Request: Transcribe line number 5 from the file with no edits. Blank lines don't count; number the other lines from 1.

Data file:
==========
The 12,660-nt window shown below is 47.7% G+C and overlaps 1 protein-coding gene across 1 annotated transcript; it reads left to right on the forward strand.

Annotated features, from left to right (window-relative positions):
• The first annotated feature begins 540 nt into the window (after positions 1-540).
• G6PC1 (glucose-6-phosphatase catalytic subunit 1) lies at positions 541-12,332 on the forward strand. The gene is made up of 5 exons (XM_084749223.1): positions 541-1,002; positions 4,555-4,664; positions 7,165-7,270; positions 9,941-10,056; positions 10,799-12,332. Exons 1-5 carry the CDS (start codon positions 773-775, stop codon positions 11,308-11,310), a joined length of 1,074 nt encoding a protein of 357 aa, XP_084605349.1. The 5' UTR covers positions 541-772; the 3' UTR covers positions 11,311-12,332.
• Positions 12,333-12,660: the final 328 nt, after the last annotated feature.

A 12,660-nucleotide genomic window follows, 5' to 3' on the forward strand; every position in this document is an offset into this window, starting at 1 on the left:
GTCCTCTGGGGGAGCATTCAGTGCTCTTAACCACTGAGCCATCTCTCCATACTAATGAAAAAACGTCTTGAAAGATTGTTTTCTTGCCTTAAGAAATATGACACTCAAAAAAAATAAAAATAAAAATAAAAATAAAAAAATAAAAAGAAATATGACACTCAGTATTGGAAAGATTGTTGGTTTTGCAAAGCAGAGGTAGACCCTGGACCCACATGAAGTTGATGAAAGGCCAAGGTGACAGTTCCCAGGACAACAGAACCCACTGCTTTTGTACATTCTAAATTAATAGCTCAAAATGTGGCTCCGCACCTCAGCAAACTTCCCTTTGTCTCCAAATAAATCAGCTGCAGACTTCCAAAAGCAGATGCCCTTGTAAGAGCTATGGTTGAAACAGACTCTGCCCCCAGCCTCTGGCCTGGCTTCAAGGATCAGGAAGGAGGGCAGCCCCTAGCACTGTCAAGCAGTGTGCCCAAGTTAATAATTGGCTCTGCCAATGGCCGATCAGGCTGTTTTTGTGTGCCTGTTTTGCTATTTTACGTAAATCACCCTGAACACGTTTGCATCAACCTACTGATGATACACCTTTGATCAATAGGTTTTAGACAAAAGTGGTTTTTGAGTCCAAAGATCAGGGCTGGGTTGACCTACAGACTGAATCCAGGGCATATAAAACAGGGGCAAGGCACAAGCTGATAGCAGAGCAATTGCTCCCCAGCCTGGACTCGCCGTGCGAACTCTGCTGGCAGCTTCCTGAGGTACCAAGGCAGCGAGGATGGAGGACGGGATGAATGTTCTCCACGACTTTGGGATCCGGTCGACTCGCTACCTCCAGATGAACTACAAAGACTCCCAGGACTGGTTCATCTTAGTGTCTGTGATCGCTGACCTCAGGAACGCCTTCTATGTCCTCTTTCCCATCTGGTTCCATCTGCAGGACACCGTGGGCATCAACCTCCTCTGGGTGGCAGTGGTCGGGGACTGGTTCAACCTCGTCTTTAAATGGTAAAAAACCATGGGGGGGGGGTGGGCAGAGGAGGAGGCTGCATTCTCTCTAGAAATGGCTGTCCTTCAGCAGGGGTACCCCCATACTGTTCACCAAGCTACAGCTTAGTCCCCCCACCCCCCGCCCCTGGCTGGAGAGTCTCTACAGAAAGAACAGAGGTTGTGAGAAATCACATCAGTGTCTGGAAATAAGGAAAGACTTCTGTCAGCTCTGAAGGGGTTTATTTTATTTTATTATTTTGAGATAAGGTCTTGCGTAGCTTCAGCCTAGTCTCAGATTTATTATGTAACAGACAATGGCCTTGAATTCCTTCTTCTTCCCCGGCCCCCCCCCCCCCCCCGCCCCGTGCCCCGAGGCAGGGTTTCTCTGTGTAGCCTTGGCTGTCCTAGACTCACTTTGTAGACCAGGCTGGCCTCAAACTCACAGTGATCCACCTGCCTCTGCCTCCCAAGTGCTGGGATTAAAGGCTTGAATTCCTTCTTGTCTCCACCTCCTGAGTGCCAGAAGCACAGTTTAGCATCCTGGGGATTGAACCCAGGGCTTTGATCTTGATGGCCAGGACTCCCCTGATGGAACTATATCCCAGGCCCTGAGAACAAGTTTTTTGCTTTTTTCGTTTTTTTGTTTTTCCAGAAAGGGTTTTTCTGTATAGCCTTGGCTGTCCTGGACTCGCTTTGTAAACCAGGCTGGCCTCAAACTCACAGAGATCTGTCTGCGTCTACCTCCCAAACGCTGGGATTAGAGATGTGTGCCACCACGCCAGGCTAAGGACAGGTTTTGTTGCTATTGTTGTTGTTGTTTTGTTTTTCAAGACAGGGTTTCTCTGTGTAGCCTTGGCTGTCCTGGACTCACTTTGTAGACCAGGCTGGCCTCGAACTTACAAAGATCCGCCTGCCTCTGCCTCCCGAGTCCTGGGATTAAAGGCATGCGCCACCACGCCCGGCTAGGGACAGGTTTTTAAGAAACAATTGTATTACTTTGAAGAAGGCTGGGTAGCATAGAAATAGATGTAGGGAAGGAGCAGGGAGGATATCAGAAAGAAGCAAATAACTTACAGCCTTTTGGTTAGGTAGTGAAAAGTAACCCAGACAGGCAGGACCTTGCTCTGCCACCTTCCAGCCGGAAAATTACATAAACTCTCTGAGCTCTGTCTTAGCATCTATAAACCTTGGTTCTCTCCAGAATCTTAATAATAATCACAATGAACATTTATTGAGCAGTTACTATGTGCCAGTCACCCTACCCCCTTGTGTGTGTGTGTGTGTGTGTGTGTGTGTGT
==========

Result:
• Positions 12,333-12,660: the final 328 nt, after the last annotated feature.